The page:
Tesco’s Opening Gambit
Editor’s Note: Kevin Coupe, founder of MorningNewsBeat.com, went to Hemet, Calif., to check out the inaugural Fresh & Easy Neighborhood Market store. Here are his on-the-scene observations.
Finally. They’re open.
I thought that if Tesco was going to go to all this trouble to travel 6,000 miles from home to open a new chain of food stores, the least I could do is travel 3,000 miles to the small city of Hemet, Calif., to see what they’re up to.
Let me answer the essential question first: If they opened a Fresh & Easy Neighborhood Market near me, would I shop there?
The answer is: I don’t know. But I certainly would give Fresh & Easy every opportunity to earn my business, mostly because the offering is just so different from those of most traditional supermarkets.
You walk in, and one of the first things to strike you is the general sparseness of the facilities. It isn’t stark or unattractive, but it is utilitarian at almost every turn, much more so than the U.K. Tesco Express or Tesco Metro stores I’ve visited.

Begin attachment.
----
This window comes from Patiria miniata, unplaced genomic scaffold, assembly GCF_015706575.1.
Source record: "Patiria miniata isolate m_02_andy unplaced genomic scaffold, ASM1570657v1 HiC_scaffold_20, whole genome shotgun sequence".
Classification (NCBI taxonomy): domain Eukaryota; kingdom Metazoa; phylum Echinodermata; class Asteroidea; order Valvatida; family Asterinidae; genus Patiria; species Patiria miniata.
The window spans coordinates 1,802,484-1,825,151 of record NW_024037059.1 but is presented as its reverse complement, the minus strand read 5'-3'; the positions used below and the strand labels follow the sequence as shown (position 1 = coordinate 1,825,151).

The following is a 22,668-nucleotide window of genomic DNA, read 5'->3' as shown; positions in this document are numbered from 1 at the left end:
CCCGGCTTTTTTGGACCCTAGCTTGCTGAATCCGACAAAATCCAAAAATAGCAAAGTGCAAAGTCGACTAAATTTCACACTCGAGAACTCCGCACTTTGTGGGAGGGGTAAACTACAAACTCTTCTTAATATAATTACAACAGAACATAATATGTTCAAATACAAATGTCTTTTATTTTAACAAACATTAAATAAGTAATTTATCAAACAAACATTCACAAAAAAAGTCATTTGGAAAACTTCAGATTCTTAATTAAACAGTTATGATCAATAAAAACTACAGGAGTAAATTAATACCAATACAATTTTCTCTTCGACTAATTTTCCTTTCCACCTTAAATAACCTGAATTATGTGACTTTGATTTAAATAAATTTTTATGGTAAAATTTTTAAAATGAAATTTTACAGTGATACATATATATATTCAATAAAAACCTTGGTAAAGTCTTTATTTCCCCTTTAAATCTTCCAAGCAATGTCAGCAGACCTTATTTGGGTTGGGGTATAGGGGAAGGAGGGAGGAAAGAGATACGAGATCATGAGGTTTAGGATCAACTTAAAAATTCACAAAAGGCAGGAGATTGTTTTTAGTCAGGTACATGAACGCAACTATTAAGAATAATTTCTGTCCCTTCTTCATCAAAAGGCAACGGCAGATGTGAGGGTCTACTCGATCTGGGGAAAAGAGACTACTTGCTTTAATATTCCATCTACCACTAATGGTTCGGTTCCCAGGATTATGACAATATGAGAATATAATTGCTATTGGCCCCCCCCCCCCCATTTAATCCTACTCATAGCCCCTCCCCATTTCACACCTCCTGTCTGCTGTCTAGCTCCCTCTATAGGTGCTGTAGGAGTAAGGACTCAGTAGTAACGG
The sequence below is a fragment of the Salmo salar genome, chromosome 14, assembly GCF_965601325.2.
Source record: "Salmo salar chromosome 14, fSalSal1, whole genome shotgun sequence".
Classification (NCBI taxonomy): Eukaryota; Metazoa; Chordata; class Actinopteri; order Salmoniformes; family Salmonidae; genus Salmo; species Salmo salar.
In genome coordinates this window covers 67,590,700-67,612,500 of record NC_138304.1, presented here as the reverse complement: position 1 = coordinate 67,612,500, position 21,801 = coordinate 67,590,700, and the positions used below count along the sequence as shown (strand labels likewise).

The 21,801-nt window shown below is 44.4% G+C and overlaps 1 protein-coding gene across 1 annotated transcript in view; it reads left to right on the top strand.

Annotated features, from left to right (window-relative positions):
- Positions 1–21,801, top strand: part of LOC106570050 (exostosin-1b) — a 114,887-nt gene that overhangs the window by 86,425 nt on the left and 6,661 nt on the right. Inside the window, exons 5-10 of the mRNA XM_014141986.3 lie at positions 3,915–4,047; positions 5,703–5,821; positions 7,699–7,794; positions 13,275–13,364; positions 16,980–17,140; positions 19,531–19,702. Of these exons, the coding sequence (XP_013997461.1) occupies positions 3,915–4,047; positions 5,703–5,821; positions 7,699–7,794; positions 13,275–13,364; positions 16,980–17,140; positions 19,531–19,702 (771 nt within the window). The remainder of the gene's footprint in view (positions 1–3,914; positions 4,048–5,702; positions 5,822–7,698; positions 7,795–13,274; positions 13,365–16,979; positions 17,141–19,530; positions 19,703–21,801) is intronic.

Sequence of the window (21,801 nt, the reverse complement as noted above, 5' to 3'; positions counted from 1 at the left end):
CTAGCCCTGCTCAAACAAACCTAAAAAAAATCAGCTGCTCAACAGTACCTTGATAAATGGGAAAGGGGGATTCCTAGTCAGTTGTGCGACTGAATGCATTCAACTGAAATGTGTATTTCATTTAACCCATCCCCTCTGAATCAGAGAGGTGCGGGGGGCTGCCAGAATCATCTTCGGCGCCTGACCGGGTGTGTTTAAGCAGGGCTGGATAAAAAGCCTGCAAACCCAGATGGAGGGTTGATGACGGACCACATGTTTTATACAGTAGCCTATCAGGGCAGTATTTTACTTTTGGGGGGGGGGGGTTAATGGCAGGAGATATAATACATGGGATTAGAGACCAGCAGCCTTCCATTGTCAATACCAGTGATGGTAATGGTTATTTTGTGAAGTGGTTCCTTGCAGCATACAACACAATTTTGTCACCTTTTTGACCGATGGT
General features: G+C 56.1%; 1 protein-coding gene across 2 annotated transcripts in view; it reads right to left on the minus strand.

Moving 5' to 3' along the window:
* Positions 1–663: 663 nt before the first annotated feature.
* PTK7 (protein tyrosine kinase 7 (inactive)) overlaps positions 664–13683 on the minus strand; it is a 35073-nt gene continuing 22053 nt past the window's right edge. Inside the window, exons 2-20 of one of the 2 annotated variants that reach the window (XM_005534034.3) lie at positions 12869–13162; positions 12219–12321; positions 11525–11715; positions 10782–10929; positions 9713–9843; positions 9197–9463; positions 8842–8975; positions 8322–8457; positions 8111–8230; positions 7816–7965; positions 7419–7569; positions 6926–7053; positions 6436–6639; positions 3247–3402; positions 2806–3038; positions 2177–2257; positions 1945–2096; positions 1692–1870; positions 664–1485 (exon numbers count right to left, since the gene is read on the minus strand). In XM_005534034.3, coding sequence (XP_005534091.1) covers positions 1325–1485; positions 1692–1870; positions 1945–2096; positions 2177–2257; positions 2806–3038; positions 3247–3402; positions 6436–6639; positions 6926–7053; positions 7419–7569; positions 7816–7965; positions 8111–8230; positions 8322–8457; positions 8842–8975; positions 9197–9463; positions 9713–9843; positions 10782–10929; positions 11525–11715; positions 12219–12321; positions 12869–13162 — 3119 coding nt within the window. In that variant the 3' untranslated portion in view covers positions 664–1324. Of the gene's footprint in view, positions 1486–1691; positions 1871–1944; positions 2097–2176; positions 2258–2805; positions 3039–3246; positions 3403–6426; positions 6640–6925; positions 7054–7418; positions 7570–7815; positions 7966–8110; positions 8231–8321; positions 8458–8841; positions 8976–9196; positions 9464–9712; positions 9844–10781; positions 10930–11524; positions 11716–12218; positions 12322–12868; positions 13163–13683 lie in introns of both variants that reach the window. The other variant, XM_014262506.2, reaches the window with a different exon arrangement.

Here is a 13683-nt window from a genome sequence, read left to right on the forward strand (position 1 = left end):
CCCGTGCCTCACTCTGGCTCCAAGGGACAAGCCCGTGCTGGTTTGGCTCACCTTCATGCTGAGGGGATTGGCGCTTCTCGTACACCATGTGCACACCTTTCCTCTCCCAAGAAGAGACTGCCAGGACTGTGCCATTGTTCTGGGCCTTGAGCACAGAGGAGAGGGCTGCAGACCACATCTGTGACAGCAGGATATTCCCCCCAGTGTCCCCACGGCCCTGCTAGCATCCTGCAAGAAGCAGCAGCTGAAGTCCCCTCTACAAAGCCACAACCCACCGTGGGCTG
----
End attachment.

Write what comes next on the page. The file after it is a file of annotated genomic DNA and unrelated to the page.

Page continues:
When Fresh & Easy merchandises fresh produce, it is almost all prewrapped, except for the bananas and a few melons, in a style that is reminiscent of what Tesco has done back home. The prepared meals—whether sandwiches or ready-to-heat burritos and soups—all come in clear plastic packaging with a simple declarative label—this is a Fresh & Easy product, not available anywhere else. The packaged grocery comes in cut cases, so that replenishing stock is simple, and the low-cost image is reinforced in the same way that a membership club does it, though the sizes tend to be medium—not as small as in a c-store, and not as big as in a club.